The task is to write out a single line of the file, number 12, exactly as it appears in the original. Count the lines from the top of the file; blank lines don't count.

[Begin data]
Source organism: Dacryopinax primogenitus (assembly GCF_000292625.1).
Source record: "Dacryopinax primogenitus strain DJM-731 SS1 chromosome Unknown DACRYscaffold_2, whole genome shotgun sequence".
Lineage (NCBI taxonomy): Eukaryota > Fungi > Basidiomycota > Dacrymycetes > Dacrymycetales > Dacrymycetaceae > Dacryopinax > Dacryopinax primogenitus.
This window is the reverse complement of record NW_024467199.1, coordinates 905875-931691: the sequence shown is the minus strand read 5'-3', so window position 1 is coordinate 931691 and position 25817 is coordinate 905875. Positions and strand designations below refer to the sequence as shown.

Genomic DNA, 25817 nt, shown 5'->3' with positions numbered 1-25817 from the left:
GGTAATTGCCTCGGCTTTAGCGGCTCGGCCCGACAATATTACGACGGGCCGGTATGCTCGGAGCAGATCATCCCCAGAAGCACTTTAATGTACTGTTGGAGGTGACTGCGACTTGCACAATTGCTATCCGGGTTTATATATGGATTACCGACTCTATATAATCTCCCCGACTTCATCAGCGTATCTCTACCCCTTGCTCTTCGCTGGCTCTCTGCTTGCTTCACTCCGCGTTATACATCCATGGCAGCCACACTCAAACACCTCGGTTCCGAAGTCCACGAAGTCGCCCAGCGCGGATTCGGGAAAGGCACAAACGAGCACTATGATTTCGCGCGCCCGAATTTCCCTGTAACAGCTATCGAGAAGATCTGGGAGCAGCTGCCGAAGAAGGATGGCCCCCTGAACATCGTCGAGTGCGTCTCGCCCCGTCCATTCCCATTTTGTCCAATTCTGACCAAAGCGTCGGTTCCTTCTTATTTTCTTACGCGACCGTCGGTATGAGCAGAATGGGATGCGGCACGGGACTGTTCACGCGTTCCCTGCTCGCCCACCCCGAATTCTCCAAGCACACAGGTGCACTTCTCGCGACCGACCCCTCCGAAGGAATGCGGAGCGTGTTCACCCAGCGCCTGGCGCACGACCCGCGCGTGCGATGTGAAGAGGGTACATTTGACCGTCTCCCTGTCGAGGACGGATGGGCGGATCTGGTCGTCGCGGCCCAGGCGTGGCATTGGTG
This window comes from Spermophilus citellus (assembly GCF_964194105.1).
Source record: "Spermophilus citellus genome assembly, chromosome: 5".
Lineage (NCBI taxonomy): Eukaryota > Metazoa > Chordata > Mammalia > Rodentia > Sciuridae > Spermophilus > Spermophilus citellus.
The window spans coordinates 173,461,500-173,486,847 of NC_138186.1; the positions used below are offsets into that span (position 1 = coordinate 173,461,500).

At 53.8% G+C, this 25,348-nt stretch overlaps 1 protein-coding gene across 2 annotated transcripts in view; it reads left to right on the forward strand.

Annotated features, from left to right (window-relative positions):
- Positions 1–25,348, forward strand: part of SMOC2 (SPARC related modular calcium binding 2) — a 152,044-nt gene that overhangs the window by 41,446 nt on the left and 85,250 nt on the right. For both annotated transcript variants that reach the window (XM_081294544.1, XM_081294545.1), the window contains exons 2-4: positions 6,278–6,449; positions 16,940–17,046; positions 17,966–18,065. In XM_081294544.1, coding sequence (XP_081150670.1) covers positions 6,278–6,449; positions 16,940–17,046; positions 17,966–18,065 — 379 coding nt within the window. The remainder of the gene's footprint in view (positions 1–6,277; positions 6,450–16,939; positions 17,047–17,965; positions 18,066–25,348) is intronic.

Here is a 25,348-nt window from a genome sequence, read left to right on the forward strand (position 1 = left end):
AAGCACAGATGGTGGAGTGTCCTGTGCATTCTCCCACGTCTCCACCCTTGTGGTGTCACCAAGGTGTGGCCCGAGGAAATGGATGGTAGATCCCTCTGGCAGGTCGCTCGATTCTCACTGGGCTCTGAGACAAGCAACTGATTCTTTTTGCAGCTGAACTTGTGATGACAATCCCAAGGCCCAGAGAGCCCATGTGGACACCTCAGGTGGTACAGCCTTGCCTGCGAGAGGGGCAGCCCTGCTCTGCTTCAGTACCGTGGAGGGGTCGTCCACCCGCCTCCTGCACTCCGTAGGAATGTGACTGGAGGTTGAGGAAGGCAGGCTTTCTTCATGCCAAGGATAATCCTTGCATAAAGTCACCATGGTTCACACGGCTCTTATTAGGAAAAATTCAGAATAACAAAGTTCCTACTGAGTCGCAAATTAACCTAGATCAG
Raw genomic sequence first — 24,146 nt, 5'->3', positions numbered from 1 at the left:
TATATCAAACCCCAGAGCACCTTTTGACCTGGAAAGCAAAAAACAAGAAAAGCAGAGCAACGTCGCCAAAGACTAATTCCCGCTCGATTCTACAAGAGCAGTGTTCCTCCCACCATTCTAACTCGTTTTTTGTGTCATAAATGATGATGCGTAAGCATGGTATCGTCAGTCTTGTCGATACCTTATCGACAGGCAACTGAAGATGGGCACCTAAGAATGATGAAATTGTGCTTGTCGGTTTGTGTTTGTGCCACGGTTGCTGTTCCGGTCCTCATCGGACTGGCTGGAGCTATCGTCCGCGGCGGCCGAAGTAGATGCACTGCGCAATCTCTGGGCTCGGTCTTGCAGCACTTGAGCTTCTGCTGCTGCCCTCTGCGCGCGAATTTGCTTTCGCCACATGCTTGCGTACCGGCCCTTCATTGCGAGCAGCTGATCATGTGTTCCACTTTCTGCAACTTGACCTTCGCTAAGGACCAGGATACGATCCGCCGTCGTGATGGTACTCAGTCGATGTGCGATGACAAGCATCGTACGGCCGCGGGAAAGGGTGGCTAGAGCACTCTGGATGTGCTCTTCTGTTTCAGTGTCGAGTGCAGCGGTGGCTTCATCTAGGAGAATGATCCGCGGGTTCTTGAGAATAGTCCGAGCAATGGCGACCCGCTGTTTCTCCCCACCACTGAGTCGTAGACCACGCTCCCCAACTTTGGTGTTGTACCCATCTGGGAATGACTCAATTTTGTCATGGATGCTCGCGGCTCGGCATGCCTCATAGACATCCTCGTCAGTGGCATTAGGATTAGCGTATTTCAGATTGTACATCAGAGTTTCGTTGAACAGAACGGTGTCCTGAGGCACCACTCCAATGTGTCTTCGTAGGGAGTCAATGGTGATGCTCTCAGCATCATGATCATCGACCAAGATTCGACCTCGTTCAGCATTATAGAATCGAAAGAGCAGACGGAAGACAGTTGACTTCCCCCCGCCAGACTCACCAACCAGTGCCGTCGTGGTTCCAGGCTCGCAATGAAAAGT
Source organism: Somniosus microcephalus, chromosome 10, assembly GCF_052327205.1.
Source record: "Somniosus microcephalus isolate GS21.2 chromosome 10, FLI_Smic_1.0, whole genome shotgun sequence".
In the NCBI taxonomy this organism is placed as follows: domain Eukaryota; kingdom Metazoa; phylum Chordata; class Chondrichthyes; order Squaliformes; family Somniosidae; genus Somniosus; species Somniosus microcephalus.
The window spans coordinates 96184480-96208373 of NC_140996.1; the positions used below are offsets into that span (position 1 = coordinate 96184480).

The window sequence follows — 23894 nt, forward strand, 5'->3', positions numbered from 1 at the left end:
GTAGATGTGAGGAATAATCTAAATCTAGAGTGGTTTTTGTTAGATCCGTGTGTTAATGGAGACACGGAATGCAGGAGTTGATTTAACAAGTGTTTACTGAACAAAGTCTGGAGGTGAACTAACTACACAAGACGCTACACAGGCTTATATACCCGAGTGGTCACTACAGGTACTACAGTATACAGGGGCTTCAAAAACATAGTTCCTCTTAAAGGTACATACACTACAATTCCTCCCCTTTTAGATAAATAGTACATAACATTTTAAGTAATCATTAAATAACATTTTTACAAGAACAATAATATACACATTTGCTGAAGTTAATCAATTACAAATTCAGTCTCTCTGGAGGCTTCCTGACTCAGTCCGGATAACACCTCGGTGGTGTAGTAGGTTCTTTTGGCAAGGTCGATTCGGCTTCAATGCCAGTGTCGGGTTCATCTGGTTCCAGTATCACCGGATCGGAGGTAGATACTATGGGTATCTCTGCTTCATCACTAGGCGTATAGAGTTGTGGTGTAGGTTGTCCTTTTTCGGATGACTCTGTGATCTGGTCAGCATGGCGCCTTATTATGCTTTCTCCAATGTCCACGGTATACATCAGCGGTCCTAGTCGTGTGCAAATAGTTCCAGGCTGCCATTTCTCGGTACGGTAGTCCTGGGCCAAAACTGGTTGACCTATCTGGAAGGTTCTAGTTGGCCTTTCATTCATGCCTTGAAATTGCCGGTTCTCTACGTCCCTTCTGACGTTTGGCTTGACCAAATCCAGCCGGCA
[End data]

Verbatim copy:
Annotated features, from left to right (window-relative positions):